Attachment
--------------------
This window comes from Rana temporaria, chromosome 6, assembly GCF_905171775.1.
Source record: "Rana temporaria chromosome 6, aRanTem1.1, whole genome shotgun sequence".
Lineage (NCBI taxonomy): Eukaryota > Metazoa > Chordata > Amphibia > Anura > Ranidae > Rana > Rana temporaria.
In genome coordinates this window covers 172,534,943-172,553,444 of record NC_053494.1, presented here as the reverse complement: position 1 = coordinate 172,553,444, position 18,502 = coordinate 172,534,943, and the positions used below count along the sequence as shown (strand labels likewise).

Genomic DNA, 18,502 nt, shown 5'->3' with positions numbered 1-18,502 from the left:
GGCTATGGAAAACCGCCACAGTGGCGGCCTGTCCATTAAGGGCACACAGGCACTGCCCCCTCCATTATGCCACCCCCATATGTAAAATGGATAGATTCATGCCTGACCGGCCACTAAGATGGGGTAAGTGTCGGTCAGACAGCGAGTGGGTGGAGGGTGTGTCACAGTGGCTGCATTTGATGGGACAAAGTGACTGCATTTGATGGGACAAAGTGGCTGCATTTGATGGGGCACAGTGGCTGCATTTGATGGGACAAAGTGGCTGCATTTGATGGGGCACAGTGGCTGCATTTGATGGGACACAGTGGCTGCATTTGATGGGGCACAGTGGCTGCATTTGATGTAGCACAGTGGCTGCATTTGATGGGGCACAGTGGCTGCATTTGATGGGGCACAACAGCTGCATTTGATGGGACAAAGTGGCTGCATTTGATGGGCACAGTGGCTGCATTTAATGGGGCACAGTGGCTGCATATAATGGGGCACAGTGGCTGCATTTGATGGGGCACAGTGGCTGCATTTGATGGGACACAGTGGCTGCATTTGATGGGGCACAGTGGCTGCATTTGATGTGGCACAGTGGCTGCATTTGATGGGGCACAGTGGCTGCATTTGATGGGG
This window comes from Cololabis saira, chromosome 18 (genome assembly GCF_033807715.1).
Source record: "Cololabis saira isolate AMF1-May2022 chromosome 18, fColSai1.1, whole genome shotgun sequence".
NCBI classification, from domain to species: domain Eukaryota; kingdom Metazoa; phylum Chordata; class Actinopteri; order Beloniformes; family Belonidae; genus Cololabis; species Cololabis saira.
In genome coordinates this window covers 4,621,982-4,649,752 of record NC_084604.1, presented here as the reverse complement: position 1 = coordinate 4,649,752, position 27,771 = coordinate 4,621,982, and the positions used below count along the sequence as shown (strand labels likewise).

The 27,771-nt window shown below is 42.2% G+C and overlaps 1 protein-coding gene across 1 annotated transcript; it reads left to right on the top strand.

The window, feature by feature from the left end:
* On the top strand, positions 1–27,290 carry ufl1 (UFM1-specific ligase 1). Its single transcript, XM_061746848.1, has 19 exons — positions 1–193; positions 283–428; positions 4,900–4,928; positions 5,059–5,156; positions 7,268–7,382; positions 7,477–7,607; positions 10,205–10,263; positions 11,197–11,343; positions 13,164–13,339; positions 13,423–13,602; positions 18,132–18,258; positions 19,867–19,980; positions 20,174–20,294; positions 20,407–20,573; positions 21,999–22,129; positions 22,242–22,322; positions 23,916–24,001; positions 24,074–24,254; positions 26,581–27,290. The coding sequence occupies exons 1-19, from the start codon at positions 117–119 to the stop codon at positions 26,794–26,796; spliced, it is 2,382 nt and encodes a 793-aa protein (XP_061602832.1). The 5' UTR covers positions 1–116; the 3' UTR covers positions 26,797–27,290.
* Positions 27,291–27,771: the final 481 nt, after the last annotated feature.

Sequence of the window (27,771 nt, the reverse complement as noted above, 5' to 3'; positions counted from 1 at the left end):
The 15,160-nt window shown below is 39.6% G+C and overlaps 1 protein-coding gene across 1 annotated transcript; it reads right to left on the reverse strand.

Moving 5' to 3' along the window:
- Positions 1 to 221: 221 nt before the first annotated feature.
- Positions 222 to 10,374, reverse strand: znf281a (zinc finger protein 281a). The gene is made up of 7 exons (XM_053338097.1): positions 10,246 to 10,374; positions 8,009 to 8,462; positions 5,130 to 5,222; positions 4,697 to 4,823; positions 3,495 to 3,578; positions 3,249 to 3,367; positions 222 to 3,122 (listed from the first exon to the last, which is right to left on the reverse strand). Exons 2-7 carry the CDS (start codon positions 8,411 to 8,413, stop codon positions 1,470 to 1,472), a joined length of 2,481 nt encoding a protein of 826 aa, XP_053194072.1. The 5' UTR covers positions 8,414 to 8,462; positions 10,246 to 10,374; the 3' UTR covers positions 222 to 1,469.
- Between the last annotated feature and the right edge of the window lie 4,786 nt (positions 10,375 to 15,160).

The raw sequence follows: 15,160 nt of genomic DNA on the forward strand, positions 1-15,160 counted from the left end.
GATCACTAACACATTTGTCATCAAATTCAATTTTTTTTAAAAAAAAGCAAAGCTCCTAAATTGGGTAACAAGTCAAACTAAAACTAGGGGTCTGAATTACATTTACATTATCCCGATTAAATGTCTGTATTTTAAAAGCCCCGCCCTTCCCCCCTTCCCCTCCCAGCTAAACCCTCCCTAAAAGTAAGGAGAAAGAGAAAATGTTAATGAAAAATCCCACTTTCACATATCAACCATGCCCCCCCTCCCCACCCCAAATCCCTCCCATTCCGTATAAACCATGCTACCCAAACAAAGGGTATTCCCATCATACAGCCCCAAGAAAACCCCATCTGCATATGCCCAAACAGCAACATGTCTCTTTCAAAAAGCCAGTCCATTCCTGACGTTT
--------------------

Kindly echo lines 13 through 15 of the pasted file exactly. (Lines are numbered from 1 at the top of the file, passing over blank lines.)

* On the top strand, positions 1–27,290 carry ufl1 (UFM1-specific ligase 1). Its single transcript, XM_061746848.1, has 19 exons — positions 1–193; positions 283–428; positions 4,900–4,928; positions 5,059–5,156; positions 7,268–7,382; positions 7,477–7,607; positions 10,205–10,263; positions 11,197–11,343; positions 13,164–13,339; positions 13,423–13,602; positions 18,132–18,258; positions 19,867–19,980; positions 20,174–20,294; positions 20,407–20,573; positions 21,999–22,129; positions 22,242–22,322; positions 23,916–24,001; positions 24,074–24,254; positions 26,581–27,290. The coding sequence occupies exons 1-19, from the start codon at positions 117–119 to the stop codon at positions 26,794–26,796; spliced, it is 2,382 nt and encodes a 793-aa protein (XP_061602832.1). The 5' UTR covers positions 1–116; the 3' UTR covers positions 26,797–27,290.
* Positions 27,291–27,771: the final 481 nt, after the last annotated feature.

Sequence of the window (27,771 nt, the reverse complement as noted above, 5' to 3'; positions counted from 1 at the left end):